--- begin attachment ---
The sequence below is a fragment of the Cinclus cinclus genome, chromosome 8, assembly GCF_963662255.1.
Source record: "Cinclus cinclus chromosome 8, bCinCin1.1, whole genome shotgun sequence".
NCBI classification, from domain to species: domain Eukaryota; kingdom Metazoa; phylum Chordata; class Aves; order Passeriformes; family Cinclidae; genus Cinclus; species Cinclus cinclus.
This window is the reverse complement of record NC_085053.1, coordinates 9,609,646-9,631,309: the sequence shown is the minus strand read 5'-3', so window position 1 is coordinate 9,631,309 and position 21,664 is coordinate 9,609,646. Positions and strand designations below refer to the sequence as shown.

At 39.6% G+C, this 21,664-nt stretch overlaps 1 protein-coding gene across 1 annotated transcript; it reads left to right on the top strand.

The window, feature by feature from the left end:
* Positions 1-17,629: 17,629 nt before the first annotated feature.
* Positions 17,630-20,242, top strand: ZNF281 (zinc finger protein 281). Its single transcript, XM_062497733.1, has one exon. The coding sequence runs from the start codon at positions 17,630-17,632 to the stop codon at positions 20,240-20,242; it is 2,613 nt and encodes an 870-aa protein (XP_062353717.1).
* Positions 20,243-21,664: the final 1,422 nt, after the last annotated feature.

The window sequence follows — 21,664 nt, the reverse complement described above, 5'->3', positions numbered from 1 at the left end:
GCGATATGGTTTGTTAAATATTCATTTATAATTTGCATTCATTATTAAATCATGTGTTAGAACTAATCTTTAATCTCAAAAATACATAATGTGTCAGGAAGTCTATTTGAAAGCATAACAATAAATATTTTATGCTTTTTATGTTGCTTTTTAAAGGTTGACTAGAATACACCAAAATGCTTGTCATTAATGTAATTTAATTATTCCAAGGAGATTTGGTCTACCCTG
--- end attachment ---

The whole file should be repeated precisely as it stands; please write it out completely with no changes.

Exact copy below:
The sequence below is a fragment of the Cinclus cinclus genome, chromosome 8, assembly GCF_963662255.1.
Source record: "Cinclus cinclus chromosome 8, bCinCin1.1, whole genome shotgun sequence".
NCBI classification, from domain to species: domain Eukaryota; kingdom Metazoa; phylum Chordata; class Aves; order Passeriformes; family Cinclidae; genus Cinclus; species Cinclus cinclus.
This window is the reverse complement of record NC_085053.1, coordinates 9,609,646-9,631,309: the sequence shown is the minus strand read 5'-3', so window position 1 is coordinate 9,631,309 and position 21,664 is coordinate 9,609,646. Positions and strand designations below refer to the sequence as shown.

At 39.6% G+C, this 21,664-nt stretch overlaps 1 protein-coding gene across 1 annotated transcript; it reads left to right on the top strand.

The window, feature by feature from the left end:
* Positions 1-17,629: 17,629 nt before the first annotated feature.
* Positions 17,630-20,242, top strand: ZNF281 (zinc finger protein 281). Its single transcript, XM_062497733.1, has one exon. The coding sequence runs from the start codon at positions 17,630-17,632 to the stop codon at positions 20,240-20,242; it is 2,613 nt and encodes an 870-aa protein (XP_062353717.1).
* Positions 20,243-21,664: the final 1,422 nt, after the last annotated feature.

The window sequence follows — 21,664 nt, the reverse complement described above, 5'->3', positions numbered from 1 at the left end:
GCGATATGGTTTGTTAAATATTCATTTATAATTTGCATTCATTATTAAATCATGTGTTAGAACTAATCTTTAATCTCAAAAATACATAATGTGTCAGGAAGTCTATTTGAAAGCATAACAATAAATATTTTATGCTTTTTATGTTGCTTTTTAAAGGTTGACTAGAATACACCAAAATGCTTGTCATTAATGTAATTTAATTATTCCAAGGAGATTTGGTCTACCCTG